Edensong at The Ruby Lounge: Live Review
Words: Phil Weller | Photos: Anthony Firmin
Jazz-addled, math rock infused and piano led, Leeds’ Voronoi open tonight’s proceedings with something of a mental workout. Off-kilter grooves, which come out with a really unique intensity when Aleks Podraza travels down the lower octaves on his keyboard and a water tight rhythm section make this experimental trio a highly impressive prospect. Leeds seems to be producing some incredible bands of late and these avant garde funsters are right up there with their city’s finest.
One of their first hometown performances since the release of their second album, Where The Moonlight Snows, Mothertongue, there’s a new romanticism and greater 60s rock airiness to their sound now. Guitarist/vocalist Louis Smith is, as ever, an engaging frontman and his witty lyrics paint their own colourful stories and landscapes atop acoustic guitars, clean electrics and a sizzling injection of trumpet to shake up their textural whole. At points upbeat and bouncing along with smiles on their faces and at others slower, aptly bathing in a musical moonlight, there is something quite poetic about a band that needs to get gigging more. The world needs more Mothertongue.
It’s been two years since New Yorkers Edensong released their last record. On stage many miles from home, Years In The Garden Of Years makes an intriguing live experience with its wistful amalgamation of Final Fantasy music, Jethro Tull worship and a subtle helping of Dream Theater inspired progressive metal. It’s been ten years too since their debut release, The Fruit Fallen announced the band’s arrival to the world and across their headline set they dip into both records as a celebration of their career so far.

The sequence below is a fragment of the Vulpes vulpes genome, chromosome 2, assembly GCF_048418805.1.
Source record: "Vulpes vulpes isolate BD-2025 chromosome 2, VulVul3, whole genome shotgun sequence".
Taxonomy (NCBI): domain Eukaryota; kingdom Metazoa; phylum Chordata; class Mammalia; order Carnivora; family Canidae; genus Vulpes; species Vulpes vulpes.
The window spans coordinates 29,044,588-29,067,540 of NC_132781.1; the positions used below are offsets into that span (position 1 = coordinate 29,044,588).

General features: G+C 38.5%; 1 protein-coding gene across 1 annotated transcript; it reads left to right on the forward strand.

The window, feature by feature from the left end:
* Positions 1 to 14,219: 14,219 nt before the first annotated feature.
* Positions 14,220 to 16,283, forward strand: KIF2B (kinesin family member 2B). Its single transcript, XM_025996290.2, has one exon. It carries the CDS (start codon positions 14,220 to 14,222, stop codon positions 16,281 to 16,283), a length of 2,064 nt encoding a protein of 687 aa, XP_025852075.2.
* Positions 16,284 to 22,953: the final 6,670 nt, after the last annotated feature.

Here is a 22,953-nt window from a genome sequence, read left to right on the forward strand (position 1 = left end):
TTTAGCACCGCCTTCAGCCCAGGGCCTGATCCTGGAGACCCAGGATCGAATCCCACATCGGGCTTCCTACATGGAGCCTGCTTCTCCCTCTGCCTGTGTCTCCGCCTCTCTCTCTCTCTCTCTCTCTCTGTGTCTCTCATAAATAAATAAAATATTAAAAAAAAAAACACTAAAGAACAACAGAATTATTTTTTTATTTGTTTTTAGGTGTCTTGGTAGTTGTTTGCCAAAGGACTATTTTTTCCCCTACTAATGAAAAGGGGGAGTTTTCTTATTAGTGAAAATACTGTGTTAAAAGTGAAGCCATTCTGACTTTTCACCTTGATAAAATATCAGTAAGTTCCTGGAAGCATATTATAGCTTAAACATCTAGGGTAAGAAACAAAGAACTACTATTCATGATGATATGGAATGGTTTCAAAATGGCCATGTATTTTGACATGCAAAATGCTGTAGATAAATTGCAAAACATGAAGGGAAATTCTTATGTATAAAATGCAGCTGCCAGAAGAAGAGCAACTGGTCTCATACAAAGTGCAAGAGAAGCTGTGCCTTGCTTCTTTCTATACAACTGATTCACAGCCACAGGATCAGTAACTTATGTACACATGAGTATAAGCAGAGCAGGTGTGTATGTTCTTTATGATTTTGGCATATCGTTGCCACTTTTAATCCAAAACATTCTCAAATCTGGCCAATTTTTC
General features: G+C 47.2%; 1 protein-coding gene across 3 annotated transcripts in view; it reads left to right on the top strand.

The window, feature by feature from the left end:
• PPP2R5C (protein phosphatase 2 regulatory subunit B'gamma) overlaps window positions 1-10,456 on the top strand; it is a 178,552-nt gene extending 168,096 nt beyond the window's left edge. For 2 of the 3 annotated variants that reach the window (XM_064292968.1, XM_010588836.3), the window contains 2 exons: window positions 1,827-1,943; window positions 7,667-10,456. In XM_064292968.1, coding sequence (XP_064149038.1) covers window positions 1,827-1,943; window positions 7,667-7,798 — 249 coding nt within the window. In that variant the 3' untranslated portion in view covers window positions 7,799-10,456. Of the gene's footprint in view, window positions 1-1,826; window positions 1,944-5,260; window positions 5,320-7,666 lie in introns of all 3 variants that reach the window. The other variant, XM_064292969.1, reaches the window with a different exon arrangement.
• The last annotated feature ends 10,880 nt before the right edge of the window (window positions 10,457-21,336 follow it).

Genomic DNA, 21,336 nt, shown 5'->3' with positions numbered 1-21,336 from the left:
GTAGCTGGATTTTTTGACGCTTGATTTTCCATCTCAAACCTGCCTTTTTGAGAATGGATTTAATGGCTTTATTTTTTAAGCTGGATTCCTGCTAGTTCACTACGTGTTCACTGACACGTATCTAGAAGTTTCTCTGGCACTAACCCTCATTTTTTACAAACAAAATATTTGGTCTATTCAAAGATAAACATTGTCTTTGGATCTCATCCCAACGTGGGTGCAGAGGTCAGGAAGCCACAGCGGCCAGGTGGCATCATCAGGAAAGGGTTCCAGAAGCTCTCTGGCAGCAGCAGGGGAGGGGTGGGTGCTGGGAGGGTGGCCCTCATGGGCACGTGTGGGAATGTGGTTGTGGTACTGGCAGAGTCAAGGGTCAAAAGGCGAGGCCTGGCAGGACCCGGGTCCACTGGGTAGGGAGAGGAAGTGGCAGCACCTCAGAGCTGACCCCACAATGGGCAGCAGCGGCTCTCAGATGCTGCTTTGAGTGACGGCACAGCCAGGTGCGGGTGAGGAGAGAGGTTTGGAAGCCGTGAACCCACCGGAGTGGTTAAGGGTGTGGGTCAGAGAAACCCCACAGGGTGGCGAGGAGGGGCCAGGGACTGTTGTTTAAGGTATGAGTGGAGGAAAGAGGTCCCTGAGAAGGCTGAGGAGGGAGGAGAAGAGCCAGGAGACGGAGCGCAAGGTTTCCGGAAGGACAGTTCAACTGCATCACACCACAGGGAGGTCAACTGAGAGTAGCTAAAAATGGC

Tonight they are tight and clearly very comfortable with each other and even though they make the most of DI-ing their instruments, it actually cleans up their sound really nicely, allowing the koto – an intriguing and excitingly different traditional Japanese instrument used in lieu of keyboards – to really cut through the mix.
Tracks like Cold City bore a restrained metallic edge which allowed the mix to still breathe freely while still upping the gears, its peaks and troughs well balanced throughout. End Times In Retrospect was amass with deft time signature acrobatics and the near ten minute The Sixth Day, from The Fruit Fallen, oozed many a classic prog hallmark across its expansive playtime, giving it much to divulge and enjoy. Combine all that with some crystalline clean guitars, fanciful flute and atmospheric drum work courtesy of Nick DiGregorio, and you have a versatile and gregarious band who cleverly add together the sum of their parts to equal a far greater and well rounded whole.